Ignore also comments about gear round the world racers use these people use customised b&g or nke stuff that's not available to mere mortals and they duplicate and tripilicate everything ( and it still beaks ).

Raymarine makes fine gear on a par or better then others. Don't listen to me loom at the equipment surveys done on the 200+ boats sailing the arc. Inmy experience ray makes the best autopilot
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Old 28-10-2010, 08:52   #56
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official GF graphic?

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Old 28-10-2010, 09:33   #57
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i love this one here

RogueWave - Search Co-Brokerage Yachts for Sale=

now someone tell me why its bad.
Nothing, well respected quality built UK yacht which would take you anywhere. The mark is also supported by a very active owners association which if your interested is available via this link and who you could ask further questions of the members under the "Info Exchange"

MOA Home Page

I have been on several members M425 and M44s and would be delighted to own one of the larger makes. The only reason we don't own a larger one is simply down to purchase and mooring costs on the UK South Coast, instead we are however delighted with the smaller Moody.

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Old 28-10-2010, 10:02   #58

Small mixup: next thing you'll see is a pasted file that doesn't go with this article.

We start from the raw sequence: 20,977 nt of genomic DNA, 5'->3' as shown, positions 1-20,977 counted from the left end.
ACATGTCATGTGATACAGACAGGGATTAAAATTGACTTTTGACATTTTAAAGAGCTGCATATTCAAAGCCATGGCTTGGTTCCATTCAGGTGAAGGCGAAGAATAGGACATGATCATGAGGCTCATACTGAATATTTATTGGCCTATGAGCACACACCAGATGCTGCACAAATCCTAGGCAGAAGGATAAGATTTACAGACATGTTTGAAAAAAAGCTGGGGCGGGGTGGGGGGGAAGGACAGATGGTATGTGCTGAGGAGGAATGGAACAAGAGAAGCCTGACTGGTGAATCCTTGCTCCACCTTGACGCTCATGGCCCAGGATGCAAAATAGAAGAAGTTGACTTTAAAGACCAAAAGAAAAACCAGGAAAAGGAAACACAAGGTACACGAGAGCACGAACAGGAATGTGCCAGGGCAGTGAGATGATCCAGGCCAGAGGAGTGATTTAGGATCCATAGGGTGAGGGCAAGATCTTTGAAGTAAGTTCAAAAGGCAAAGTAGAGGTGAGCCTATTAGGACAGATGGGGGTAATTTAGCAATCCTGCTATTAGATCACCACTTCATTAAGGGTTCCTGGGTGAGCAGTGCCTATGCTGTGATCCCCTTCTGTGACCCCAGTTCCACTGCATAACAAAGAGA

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Thank you for the link. There ar ea few Moody's in the price range i am looking at. Although there is always the temptation to get something cheap like this Vagabond Ketch and update to look like this Moody.

The vagabond is listed at $29,000
The Moody is listed at $225,000

Wonder if $100k into the Vagabond would give me close to the same boat for almsot half the price...
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Old 28-10-2010, 11:10   #59
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I'm on the verge of being able to post links but not yet.

There's a pretty nice Hunter Passage 42 on ebay right now. There's a day to go on it. It's just above $85k at the moment. Also 2 on Sailboat listings.
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Old 28-10-2010, 11:45   #60
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Wonder if $100k into the Vagabond would give me close to the same boat for almsot half the price...
No it doesn't work like that and its incredibly difficult to turn an old boat into a new one that could be sold for anything like the money you invest in it.

I prefer the first Moody you found at $130k. Put it this way, although 10 years older, the first time you hit the jetty a little too hard it at least there won't be tears. Assuming it has been looked after then its age won't be problem.